The performances here span the spectrum of quality for a movie like this. Channing Tatum is generally fine, especially in lighter roles, but here his portrayal of Jimmy Logan is more banal than anything. He’s suffers the problem of being the “everyman” to the point of being rather boring, especially up against his supporting cast. Adam Driver (riding the success of Star Wars: The Force Awakens) is awkwardly-funny as Clyde, who is stiff and over-serious and delivers some of the better straight-man lines in the movie. The bombast comes from Daniel Craig as Joe Bang, who is a loud-mouth bomber criminal who helps the brothers with the more dangerous parts of their heist. His portrayal of a raucous hillbilly is instantly-funny knowing that he is more well-known for playing the sophisticated, edgy, and very English James Bond. The reward for “Worst Character” in the movie goes to (surprise, surprise) Seth MacFarlane, who plays an utterly obnoxious energy drink promoter named Max. His character stops the movie dead for four particular scenes that simply do not need to be in the movie at all and are easily the worst parts of the movie. There is also a pretty funny appearance late in the movie by Hillary Swank as an intrepid FBI agent investigating the theft and a small role for the declining Katie Holmes as Jimmy’s ex-wife who is given next-to-nothing to do outside being the barrier between Jimmy and his daughter.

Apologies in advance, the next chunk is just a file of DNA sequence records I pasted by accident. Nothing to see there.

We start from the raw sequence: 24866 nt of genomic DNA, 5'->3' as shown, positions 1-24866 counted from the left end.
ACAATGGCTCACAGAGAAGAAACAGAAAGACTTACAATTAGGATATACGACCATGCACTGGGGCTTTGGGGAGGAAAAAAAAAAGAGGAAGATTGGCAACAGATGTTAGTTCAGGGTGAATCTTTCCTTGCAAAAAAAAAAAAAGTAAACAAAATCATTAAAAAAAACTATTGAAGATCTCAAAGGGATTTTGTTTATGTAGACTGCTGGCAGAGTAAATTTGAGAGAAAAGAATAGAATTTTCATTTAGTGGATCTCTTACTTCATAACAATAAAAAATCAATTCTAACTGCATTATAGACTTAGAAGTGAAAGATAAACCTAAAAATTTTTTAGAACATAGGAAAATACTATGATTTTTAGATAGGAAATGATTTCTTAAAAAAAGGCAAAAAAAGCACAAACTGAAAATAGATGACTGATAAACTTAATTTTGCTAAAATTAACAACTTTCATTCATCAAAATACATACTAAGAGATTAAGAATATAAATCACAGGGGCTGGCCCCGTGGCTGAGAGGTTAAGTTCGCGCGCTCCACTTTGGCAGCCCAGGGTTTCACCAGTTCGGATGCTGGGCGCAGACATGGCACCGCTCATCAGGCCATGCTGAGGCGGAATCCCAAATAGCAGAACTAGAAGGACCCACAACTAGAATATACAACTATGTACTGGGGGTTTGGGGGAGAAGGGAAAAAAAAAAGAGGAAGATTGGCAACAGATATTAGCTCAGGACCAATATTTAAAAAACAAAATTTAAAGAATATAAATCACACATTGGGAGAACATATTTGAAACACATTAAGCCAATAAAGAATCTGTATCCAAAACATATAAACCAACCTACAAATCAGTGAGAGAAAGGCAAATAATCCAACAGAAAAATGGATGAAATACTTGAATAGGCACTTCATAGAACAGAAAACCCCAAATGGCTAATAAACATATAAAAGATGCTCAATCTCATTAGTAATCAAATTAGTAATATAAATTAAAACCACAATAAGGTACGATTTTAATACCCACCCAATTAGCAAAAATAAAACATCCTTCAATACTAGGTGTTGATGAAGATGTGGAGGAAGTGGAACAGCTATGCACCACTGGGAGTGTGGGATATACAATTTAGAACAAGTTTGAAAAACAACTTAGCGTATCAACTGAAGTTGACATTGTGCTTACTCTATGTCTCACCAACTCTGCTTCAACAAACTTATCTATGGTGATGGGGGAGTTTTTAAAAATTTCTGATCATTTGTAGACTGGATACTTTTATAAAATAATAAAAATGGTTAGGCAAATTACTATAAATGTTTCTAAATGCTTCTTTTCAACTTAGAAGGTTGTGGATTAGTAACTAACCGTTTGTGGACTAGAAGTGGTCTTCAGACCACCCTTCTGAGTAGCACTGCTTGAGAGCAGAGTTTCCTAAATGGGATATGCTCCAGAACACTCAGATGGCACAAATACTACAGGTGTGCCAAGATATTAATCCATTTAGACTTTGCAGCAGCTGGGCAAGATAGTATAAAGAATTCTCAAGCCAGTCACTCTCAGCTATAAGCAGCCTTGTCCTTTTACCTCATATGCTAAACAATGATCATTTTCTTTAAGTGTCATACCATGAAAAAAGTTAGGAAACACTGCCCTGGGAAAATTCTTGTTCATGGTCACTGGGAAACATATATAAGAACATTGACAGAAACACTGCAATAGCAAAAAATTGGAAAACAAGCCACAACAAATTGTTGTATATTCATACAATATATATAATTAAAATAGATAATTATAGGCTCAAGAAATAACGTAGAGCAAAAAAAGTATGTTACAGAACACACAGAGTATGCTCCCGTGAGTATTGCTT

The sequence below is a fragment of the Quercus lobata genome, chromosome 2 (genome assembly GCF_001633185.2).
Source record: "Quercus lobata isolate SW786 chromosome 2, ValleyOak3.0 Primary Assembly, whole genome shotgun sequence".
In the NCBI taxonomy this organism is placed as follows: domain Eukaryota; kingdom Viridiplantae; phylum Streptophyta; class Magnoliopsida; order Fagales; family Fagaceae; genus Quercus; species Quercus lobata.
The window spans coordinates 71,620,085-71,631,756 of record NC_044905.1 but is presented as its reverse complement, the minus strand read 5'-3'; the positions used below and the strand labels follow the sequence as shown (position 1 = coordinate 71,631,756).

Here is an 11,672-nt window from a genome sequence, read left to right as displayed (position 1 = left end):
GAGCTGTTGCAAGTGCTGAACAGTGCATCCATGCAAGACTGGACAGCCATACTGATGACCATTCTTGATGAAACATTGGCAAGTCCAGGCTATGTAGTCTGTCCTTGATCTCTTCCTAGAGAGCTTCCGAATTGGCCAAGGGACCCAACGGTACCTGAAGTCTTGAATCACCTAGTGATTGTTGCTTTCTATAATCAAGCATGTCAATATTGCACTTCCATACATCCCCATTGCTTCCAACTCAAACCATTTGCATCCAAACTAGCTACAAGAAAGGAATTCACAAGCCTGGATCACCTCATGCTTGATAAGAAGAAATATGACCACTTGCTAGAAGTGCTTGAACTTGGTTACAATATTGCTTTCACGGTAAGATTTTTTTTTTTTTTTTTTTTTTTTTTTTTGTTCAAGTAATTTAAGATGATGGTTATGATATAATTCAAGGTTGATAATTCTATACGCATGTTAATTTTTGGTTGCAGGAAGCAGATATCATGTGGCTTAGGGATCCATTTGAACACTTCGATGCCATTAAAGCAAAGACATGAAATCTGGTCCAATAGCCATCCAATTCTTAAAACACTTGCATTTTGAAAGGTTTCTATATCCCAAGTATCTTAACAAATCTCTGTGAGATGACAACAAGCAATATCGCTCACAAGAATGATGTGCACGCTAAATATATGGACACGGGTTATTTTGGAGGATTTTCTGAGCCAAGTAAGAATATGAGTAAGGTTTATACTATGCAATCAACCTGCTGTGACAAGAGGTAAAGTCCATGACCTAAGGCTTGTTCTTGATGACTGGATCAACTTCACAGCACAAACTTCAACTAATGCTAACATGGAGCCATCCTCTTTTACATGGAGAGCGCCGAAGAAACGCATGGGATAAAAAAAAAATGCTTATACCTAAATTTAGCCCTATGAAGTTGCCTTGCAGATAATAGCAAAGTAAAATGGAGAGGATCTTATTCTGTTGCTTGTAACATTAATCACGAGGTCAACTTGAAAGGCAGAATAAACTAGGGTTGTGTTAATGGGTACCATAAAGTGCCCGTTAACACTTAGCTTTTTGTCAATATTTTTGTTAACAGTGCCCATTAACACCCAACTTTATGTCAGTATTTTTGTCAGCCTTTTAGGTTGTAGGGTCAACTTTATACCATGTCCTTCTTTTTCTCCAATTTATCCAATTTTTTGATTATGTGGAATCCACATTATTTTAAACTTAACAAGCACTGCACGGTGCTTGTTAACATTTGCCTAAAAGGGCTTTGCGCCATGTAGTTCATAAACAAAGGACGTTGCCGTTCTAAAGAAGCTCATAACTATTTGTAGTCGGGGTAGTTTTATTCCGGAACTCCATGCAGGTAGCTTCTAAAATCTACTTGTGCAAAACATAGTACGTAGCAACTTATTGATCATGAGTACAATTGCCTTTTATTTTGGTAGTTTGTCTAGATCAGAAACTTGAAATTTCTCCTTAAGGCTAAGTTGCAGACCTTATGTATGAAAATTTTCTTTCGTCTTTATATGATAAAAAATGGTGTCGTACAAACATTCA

Gripes aside, Logan Lucky is an entertaining watch. It has a lot of laughs and is generally pretty enjoyable. It didn’t leave a bad taste in my mouth and, in fact, I didn’t have many complaints at all until I had time to reflect on the film. While I watching it I was enjoying the twisted humor and the willingness of all of the actors to just cut loose. Craig and Driver take dialogue that is pretty standard for a film like this and sells them through their admirable delivery, elevating the material. Craig is loud and loquacious and brings energy to his scenes while Adam Driver’s straight-faced, intentionally-stiff Clyde hits funny lines with a sort of sincerity that makes his character very likable and I am glad to see him shaping up to be a pretty good actor on the Hollywood main stage.
I really can’t hate on this movie too much. A few years ago I probably would have despised it but as I watch more and more cheesy movies and find my cynical film snobbery dissolve away with age, I can honestly recommend Logan Lucky. I would say pay matinee price, or if you’re willing to wait, check it out On Demand from your platform of choice. Logan Lucky is a movie I will probably never feel the need to watch again and again, but it works as a funny one-time movie excursion. It may not be for everyone as it is overlong, overwritten and somewhat cliched at times, but if you just want to check out a fun comedy it gets a pretty solid recommendation.